The colors, Duke

Like Logitech’s other products, this one lights up and features RGB lighting that can be customized as well. It’s also pretty subtle lighting. The two spots that light up are the G logo, which will be under your palm during use, and the DPI indicator light. You can make these just about any color you can dream up, but they’re less about showing off and more about personal preference.

With that said, if you have the Spectrum mouse, keyboard and headset, it’s easy to get these all synced up in the software and pulsing with the same color.

Something else you can do in the software is tune the mouse to fit the surface you mouse on. This won’t be super useful to most users, as the mouse is sensitive and will work on just about any surface, but if you’re a gamer using a non-traditional mousing surface, what this will do is tune the sensor to track more appropriately to that surface so that the mouse goes where you expect it to. If you’re moving around frequently between your daily battlestation, a friend’s house, and other locations, you can also switch between different surface tuning profiles.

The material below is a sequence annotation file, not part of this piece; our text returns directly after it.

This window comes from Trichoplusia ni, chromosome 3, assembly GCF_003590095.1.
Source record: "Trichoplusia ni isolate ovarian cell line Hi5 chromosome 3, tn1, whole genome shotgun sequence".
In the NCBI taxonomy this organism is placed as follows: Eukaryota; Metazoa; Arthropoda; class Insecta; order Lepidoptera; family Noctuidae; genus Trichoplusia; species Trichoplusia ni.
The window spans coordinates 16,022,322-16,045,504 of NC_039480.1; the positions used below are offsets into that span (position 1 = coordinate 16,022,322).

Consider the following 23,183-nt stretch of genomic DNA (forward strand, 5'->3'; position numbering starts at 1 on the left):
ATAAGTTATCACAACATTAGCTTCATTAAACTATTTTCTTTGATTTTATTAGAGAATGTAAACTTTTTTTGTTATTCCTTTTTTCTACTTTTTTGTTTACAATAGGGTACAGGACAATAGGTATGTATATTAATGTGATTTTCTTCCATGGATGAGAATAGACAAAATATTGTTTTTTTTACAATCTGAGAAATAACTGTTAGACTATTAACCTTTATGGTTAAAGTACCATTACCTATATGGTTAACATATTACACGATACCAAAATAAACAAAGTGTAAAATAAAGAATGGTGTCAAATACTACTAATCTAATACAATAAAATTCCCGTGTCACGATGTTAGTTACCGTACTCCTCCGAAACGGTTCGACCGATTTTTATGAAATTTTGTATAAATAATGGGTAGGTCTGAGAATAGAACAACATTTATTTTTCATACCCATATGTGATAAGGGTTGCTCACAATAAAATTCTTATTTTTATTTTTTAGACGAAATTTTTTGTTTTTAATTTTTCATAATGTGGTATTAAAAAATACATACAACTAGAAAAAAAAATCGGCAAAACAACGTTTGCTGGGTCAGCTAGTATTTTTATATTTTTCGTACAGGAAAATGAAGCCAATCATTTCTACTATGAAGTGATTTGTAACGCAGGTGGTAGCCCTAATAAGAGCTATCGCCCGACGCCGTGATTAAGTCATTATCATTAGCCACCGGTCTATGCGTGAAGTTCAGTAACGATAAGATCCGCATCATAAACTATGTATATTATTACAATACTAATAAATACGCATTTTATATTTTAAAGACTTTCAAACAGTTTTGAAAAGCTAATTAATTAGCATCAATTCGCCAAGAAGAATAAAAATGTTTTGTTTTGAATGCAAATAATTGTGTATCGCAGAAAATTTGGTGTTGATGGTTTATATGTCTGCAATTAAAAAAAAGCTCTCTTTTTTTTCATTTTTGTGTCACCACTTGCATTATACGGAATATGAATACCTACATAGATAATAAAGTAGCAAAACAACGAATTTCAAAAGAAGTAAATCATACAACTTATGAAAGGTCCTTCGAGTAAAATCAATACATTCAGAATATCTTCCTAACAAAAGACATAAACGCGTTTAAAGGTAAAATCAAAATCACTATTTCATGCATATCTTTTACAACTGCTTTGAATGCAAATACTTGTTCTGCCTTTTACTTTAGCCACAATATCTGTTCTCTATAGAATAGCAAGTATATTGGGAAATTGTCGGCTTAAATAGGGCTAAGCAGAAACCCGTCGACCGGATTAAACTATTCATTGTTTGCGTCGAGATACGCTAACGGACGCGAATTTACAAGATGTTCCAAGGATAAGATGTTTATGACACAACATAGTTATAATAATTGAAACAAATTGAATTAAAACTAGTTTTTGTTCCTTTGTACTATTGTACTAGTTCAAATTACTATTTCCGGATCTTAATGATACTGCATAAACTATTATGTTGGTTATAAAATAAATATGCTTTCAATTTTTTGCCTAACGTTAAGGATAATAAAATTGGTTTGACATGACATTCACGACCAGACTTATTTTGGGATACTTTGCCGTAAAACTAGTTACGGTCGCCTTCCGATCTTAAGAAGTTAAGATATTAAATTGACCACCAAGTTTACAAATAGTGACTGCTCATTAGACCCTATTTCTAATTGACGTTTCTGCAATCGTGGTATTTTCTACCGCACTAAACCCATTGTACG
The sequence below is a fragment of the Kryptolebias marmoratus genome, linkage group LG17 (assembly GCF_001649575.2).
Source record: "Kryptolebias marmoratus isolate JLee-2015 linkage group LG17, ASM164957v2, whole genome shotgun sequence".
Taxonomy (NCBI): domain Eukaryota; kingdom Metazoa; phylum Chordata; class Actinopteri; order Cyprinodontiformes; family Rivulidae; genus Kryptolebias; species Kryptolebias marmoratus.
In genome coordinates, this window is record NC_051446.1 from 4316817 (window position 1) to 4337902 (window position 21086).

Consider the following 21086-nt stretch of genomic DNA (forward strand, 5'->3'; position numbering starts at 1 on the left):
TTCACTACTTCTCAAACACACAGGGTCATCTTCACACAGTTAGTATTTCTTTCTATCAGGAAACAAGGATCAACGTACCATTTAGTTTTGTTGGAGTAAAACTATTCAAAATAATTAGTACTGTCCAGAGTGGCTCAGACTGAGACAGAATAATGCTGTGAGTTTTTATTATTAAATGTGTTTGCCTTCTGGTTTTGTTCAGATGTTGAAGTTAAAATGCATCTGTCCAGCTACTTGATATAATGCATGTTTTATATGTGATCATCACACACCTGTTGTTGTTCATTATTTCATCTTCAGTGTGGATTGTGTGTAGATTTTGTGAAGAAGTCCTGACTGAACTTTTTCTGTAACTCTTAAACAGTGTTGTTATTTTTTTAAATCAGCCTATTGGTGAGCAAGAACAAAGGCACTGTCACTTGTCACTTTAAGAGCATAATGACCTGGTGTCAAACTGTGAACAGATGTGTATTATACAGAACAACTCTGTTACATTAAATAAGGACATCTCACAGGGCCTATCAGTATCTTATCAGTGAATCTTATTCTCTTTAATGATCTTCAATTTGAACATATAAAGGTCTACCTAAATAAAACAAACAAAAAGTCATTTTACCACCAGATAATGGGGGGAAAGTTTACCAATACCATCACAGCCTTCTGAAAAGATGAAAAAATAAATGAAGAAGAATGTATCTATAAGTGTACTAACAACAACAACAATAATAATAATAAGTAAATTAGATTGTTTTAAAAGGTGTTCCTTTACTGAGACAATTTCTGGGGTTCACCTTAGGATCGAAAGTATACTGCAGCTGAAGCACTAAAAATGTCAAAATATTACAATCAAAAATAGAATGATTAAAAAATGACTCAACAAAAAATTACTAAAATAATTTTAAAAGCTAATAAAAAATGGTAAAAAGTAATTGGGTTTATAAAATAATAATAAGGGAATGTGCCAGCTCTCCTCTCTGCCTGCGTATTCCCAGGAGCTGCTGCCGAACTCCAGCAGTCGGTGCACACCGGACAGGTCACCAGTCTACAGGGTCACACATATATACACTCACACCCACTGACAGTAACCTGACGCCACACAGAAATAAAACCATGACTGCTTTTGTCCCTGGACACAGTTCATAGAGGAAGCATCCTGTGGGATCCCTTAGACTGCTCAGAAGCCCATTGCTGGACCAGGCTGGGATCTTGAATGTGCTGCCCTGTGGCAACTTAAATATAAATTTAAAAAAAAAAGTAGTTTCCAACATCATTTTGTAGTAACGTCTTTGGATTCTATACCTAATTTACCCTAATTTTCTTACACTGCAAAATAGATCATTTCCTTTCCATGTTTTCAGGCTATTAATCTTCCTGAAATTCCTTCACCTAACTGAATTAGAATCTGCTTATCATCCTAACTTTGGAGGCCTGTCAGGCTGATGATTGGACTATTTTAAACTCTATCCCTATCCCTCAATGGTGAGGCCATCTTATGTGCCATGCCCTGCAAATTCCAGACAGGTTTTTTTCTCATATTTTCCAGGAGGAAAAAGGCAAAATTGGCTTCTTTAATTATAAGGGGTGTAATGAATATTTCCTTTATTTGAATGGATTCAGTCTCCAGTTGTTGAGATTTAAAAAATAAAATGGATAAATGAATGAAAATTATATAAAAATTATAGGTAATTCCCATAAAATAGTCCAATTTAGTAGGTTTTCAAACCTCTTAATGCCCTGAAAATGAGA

While still giving a little leeway for more specific mousing needs – MMO users, trackball enthusiasts, and other niches – you really couldn’t ask more from a mouse. The G502 does everything I could want, does it well, and looks good doing it. It’s a small evolution from the G502 Proteus Core, but it’s still an improvement to an already top of the line mouse. Whether you’re planning to get knee-deep in Logitech’s gaming line or you just need a new mouse, this is a great option.

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Eric Frederiksen

Eric Frederiksen has been a gamer since someone made the mistake of letting him play their Nintendo many years ago, pushing him to beg for his own,...